By Joel Johnson at 10:09 am Tue, Feb 10, 2009
The Explay Colibri raw module draws just 1.3 watts under load and can project a 70-inch image with a 10Lm brightness.
Pico projectors are going to be everywhere.
I’m looking forward to these being included in smartphones to project against the wall in bars, pubs, and other social spaces to collaborate and share ideas.
I think we’re going to need more devices running Linux like the Palm Pre and using interfaces like those designed by Jeff Han (along with modality lessons from Jef Raskin) to make them a “killer app” though.
There’s a lesson to be learned about Apple using iTunes to sell iPods. We need software to realize the potential of this amazing hardware.
Anyone know what 10LM brightness means? I’m assuming LM is not lumens, because 10 lumens would be pretty weak.
Maybe I’m not thinking about this correctly, but I can’t imagine that 1.3 watts is going to illuminate a 70 inch screen very well. I mean, even if you’re watching in complete darkness, isn’t the projected image still going to be fairly dark?
That’s not a projector, it’s a photoshop of a component of indeterminate size spliced into a picture of a thumb and an index finger.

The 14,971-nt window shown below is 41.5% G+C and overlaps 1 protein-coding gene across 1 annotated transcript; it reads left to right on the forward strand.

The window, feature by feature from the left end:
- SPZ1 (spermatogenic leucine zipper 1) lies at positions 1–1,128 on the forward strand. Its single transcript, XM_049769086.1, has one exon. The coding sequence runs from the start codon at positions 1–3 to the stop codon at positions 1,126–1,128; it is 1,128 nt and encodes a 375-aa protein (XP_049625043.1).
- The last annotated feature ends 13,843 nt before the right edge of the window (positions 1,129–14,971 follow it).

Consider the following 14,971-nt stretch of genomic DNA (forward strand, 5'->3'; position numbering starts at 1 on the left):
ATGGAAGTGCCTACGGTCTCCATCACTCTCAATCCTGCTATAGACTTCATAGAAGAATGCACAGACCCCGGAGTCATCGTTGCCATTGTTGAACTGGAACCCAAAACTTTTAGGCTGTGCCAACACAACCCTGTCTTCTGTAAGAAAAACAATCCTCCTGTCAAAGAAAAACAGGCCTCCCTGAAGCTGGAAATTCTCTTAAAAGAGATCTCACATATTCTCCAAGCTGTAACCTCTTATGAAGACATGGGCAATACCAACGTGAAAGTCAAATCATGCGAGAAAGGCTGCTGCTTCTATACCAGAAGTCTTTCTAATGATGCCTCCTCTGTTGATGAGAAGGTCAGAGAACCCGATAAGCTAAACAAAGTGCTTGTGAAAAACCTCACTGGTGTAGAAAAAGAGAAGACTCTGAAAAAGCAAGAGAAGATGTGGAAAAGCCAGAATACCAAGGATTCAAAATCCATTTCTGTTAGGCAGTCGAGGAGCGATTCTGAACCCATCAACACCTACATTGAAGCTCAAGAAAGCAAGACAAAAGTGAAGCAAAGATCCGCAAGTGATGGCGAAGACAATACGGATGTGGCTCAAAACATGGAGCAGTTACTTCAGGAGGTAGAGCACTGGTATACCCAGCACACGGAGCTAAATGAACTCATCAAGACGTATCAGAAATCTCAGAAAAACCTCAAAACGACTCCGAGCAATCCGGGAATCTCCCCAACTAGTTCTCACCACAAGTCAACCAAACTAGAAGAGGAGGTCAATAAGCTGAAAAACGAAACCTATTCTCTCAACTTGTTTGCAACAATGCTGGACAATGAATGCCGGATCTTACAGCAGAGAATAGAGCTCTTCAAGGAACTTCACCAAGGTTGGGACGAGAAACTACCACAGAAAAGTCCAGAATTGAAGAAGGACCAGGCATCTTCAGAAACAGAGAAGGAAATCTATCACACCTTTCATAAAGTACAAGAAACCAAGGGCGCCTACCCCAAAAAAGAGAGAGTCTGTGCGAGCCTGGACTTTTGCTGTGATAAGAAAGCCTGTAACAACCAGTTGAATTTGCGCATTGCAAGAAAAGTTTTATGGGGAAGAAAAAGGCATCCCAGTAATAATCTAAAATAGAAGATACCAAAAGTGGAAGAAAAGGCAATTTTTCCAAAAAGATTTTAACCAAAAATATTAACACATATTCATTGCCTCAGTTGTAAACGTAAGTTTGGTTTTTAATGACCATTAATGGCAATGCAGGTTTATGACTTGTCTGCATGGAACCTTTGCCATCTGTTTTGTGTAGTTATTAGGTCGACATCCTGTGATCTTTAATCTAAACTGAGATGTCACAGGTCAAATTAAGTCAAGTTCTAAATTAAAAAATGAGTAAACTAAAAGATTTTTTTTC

TOOGOODTOCHECK: All the pico projectors out there are currently at 10 lumens. Here’s a vid of of one at10 lumens on a trade floor making about a 15 inch image: http://www.youtube.com/watch?v=FOZdCoXjDrw T
his particular one can do about a 100 inch image in a darkened room.
Disclosure: I work for Microvision the maker of the one in the video. It’s a laser based pico projector.
Is that ANSI lumens, or Peak lumens?
The thumb there looks odd. Is this ‘shopped?
Opus, I think so.
TooGood… bright lights require a lot of power; 10 lumens will make a viewable image but you’re obviously not going to be watching whole movies with the thing.
This is nice, and 800×600 svga in a package that small is impressive … but I won’t be spending any money on something like this until it can do 1280×720 at least. I suppose you could always set up four of them and create a 1600×1200 screen.
I’d love a phone projector that projected text on as small a surface as your palm. On a call but want to know the time, call length or who’s ringing on the other line? Just hold out your hand.
Good points, all.
I am very impressed with the brightness and clarity of the projected image. Also, focusing simultaneously on two planes is an unexpected benefit
The thumb looks funny because the thumb IS the projector.
its like that joke about Bill Gates on the golf course.
OK, what does the module cost in experimenter quantities and how hard is it to interface to?
If it’s sufficiently cheap, I can think of plenty of uses for it.
Answering my own question: Yes, there’s a development kit… but no, it isn’t generally available; it’s closer to being a controlled beta. (You have to apply as company and justify why they want to let you have one of the experimenter units.)
I might actually be able to make a legitimate case, but I sorta can’t blame them for wanting to focus on people who are likely to buy large quantities relatively soon.
This looks shoopd. I can tell from some of the pixels.
How come the component casts a shadow on the thumb, but the forefinger doesn’t cast a shadow on the component?